If you’re stopping by from Noodlehead, welcome! Anna is one of my very favorite blogging friends, and I’m thrilled that she asked me to be a part of her Sewing With Knits Mondays series. I hope you’ve been following along each Monday on Anna’s blog and also Shannon from Luv In The Mommyhood’s blog – they have both shared some great tips and had some super guests joining in. No reason to be afraid of knits anymore, ladies!
existing fitted knit tank top
2-2.5 yd knit fabric (60″ wide)
2 packages 1/2″ wide elastic
1 package double fold 1/2″ wide bias tape
A Couple of Tips Before We Begin:
- I recommend checking in the “fashion fabrics” section of JoAnn or your local fabric store to find a great knit fabric. Stretch fabrics are usually found in the jersey knit section in most stores, but often nicer prints more suitable for fashion are found in other areas and mixed in with the polyester/rayon fabrics. You have to search a bit more, but it’ll be worth it if you find something you love. My fabric is 96% polyester and 4% spandex, and was a great quality. A touch of spandex makes any fabric a dream to work with.
- If you have a serger, use it! Although you’ll need a regular machine for parts of this dress, sergers make life easy when sewing with knits.
- If you don’t have a serger, no problem! Use your regular machine and a ballpoint needle (trust me, it’s important!). For seams, many newer machines have a stretch stitch option, or you can also use a long and narrow zig zag stitch to accomodate the fabric stretching. For top stitching, you can also use a long straight stitch.
- As you sew, try not to stretch the fabric, or it could result in puckers. Allow the feed dogs to guide the fabric through, and you’ll end up with nice smooth stitch lines.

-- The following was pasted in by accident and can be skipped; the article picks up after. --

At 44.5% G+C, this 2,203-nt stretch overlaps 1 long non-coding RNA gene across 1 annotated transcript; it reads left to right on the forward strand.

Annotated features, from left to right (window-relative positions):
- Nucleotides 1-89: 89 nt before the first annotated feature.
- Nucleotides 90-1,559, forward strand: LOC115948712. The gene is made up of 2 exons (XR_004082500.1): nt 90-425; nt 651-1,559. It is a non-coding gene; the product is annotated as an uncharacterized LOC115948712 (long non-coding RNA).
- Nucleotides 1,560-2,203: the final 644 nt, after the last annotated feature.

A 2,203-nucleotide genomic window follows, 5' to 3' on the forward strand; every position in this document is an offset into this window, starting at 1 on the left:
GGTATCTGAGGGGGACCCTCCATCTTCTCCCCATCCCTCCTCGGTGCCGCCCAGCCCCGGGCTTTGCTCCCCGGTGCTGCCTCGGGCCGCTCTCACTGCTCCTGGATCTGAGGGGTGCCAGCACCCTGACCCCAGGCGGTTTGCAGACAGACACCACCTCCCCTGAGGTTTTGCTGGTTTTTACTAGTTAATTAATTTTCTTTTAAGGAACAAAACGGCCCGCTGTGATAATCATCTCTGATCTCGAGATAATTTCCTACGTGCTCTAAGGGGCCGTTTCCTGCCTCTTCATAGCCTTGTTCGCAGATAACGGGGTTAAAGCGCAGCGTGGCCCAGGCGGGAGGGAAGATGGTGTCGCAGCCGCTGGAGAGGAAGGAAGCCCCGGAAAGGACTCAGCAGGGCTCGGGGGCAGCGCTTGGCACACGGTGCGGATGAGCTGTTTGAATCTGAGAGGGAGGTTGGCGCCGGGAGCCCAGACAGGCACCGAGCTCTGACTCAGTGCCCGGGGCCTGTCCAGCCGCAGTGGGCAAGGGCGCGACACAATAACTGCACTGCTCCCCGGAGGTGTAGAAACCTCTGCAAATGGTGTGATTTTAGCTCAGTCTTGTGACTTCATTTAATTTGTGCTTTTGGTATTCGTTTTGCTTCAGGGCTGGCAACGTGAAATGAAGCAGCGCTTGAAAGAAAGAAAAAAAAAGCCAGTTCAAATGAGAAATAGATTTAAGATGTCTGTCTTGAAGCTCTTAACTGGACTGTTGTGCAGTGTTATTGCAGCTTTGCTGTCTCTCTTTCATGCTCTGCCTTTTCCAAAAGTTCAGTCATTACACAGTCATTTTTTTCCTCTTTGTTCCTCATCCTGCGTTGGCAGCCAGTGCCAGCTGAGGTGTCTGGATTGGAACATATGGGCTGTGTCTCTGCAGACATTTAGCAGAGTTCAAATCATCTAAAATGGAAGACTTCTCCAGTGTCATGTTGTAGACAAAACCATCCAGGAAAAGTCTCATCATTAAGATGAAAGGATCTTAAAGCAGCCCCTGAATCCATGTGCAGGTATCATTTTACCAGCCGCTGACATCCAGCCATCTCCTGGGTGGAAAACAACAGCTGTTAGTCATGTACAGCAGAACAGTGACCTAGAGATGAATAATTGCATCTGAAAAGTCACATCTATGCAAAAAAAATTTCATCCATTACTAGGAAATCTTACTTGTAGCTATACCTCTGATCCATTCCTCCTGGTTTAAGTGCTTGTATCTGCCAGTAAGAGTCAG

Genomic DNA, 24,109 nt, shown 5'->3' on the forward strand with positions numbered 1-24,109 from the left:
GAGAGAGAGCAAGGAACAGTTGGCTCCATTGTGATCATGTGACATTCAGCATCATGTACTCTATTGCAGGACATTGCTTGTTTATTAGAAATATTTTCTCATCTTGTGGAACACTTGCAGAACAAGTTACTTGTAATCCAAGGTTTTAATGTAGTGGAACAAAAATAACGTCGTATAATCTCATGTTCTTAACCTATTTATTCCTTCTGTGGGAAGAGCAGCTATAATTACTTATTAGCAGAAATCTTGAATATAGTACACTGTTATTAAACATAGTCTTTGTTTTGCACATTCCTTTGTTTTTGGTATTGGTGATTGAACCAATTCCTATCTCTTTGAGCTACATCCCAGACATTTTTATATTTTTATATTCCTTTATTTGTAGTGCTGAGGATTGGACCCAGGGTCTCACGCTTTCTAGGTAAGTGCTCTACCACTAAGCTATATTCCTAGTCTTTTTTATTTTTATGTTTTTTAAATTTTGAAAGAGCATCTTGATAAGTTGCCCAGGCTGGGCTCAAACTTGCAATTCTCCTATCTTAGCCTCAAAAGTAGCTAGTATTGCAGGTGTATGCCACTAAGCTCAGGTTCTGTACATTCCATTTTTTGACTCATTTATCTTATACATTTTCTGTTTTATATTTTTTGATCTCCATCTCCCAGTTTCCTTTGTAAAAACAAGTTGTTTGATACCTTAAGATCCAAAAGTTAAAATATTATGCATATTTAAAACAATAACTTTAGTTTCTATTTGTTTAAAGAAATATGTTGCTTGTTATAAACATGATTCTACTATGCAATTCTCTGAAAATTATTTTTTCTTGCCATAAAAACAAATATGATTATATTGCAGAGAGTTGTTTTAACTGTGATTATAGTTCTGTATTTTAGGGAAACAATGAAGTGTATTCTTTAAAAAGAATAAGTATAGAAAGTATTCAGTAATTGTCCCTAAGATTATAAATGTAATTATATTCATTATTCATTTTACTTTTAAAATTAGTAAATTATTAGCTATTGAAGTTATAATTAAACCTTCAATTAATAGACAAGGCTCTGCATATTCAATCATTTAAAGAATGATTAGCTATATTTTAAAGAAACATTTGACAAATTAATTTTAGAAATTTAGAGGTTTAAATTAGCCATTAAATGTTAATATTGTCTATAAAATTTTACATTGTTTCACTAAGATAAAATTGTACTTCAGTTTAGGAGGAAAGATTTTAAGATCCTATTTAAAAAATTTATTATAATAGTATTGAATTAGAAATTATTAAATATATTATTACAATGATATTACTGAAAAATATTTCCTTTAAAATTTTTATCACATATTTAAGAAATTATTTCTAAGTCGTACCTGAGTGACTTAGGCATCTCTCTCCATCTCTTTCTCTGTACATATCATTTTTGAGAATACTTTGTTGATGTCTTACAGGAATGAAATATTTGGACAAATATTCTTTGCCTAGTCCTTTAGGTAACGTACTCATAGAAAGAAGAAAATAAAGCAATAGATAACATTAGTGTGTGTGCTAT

- Because knit does not fray, finishing seams is not necessary.
1. Lay fabric out, right side up, and fold each selvage edge to the middle.
2. To cut our dress front and back, we’ll use an existing knit tank top. Fold the top in half, matching side seams, and place on fabric. To allow for gathering, we want our dress to be 1.5 times the width of the tank. My tank was 7″ from side seam to front fold, so I moved the tank out an extra 3.5 inches from the fabric fold.
4. Determine the width you’d like your dress at the bottom. For both maxi dresses and skirts, I like the bottom width to be around 50″-60″. Since we are cutting both the front and back pieces out of one length, if you want the bottom width larger than 60″, you’ll need extra fabric to accomodate that. Divide the width by 2 (since we’re working on a fold) and mark that, perpendicular from the hem.
5. Adding 1/2″ for seam allowance, cut around neck, underarm, and side seam of tank front. Continue on, joining up with bottom width mark. Before cutting, ensure that your dress will be wide enough at the hipline, plus a bit of ease. Since we added 50% to the width of the tank top, this should be enough to fit most hips, but it never hurts to double check :).
6. If your tank was pointed at the top like mine, trim the point to flat, to allow for the 3/4″ straps plus 1/2″ on each side (for seam allowance) to be inserted later.
7. Mark underbust (where bottom of your bra sits) on fabric, where elastic will sit under bust. If needed, you can try your tank top on to find the exact area to mark.
8. To cut back piece, fold tank top at center back, matching side seams. Adding 50% to tank back width, place tank fold parallel to fabric fold. Adding 1/2″ for seam allowance, cut around top back and side seam of tank back, as you did for front piece.
15. Flip ruffle strip over to right side of dress and gently press in place. Do not slide iron on fabric, simply steam and press using a light heat setting. Pin rufle strip to front and back of dress.
20. Fold one strap in half lengthwise and stitch raw edges together using 1/4″ seam allowance.
22. Repeat steps 20 and 21 with remaining strap.
25. Try dress on and determine back strap placement. Pin straps in place (it helps to have someone help you!).
And make some plans – you’re going out tonight!